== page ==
The Gulf of California, also known as the Sea of Cortez, is home to Loreto Bay National Park. Due to its exceptional and universal value, it was named a World Heritage Site and is currently on the list of UNESCO natural heritage sites.
This honorable mention is because of the many islands that provide shelter to migrating birds, wild animals and serve as a refuge for marine life. During the winter, you can marvel at the blue whales, the largest mammals alive, and watch them navigate through the clear waters of the Sea of Cortez.
Loreto is known for its nature and history. In the early days, it was the first capital of the Californias and it was here the first Jesuit Mission was established. The Jesuits built the church known as Our Lady of Loreto, an architectural landmark that still contains the altar, Jesuit images and other relics.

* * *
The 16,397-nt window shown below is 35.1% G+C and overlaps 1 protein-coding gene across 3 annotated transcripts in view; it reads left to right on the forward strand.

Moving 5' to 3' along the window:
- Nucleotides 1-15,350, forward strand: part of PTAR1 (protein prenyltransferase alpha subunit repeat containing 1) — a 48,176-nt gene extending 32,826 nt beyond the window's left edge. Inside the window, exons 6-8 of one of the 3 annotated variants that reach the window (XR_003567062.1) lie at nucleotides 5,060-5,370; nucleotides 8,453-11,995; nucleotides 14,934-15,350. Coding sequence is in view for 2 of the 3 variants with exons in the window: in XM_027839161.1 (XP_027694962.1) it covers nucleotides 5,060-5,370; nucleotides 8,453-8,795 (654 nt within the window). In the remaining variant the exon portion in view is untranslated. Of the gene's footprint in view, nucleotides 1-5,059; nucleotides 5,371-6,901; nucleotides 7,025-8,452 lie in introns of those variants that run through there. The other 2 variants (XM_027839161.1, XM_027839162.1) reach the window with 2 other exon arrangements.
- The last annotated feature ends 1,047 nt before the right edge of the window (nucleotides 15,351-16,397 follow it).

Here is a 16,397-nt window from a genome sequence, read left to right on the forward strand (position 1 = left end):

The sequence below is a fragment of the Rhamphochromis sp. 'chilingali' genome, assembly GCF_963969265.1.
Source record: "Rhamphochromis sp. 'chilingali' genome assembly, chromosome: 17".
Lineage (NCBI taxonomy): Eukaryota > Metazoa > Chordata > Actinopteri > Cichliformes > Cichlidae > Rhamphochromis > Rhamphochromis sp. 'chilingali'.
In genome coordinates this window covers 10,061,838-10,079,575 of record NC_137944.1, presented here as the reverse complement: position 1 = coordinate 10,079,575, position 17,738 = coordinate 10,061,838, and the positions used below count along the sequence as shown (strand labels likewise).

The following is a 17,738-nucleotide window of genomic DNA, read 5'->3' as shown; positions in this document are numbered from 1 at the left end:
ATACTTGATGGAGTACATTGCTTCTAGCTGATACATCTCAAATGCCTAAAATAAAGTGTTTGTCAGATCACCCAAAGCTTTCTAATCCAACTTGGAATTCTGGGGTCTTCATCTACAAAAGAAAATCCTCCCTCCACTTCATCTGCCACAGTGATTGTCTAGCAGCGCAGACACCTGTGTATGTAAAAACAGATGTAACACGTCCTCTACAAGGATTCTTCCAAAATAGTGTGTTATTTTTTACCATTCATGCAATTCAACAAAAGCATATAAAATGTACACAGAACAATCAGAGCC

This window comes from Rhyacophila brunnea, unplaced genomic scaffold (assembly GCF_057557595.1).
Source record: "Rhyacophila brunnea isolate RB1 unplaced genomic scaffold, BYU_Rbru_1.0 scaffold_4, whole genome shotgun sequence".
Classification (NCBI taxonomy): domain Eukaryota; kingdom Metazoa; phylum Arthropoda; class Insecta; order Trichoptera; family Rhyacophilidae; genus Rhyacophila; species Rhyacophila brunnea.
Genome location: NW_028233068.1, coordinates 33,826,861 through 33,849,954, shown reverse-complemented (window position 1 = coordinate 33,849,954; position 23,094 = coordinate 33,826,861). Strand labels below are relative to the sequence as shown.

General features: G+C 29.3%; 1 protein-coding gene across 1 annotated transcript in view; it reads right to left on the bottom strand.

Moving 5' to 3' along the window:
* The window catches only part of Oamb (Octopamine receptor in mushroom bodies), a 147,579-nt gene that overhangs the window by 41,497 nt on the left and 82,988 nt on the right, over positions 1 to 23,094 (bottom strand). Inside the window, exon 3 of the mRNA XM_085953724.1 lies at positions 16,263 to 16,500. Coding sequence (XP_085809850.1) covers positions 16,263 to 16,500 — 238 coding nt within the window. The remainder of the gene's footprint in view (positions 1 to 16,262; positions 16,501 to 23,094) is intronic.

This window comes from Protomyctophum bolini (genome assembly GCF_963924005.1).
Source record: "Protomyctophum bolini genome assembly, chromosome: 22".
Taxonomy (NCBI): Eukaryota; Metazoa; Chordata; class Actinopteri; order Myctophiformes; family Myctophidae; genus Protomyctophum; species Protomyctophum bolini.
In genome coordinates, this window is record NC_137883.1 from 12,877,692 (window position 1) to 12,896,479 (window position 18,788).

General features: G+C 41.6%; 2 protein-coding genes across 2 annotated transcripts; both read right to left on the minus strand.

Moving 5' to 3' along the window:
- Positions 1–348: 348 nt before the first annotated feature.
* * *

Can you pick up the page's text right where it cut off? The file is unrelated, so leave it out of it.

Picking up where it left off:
Hidden within the mountains, only 20 miles from Loreto, lays the town of San Javier, home to a beautiful church of great historical value. Every year from December 1st throughout the 3rd, Loreto and its surroundings hold multiple celebrations to honor San Francisco Javier, the Holy Patron of the town of San Javier de Vigge Biaundon.
These celebrations are locally known as the Festivities of San Javier and are where worshipers arrive each year to renew their faith. They gather to observe cultural and religious traditions, such as visits to the 200 year old chapel located within the Las Parras ranch and the horse parade that begins at the San Telmo Bridge and ends in San Javier.
Located 37 miles south of the city of Loreto, San Cosme and Agua Verde are two communities on the edge of the water making them ideal for multiple activities such as horseback riding, beach walks, kayaing, camping, “glamping,” visits to the hot springs and boat rides to the nearest islands.
Loreto is an easy access destination, with an international airport, the Puerto Escondido marina and by Federal Highway #1 that begins in Cabo San Lucas and ends in Tijuana.
*Loreto Tourism Board for ATMEX 2020.